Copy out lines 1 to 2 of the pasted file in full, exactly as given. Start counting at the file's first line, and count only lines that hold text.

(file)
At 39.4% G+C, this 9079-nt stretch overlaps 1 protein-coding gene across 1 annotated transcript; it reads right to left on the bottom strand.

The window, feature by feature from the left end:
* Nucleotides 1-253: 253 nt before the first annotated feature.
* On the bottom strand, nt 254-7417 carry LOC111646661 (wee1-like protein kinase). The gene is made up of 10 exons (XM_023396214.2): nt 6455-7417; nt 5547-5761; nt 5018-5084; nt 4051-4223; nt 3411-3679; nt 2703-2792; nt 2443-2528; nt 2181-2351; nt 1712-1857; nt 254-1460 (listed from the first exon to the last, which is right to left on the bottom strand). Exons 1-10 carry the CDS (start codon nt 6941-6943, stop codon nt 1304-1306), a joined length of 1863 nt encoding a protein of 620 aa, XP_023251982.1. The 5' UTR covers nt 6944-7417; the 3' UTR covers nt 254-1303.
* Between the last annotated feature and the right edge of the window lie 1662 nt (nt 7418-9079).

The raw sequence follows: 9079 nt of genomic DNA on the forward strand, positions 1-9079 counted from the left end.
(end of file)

At 39.4% G+C, this 9079-nt stretch overlaps 1 protein-coding gene across 1 annotated transcript; it reads right to left on the bottom strand.

The window, feature by feature from the left end: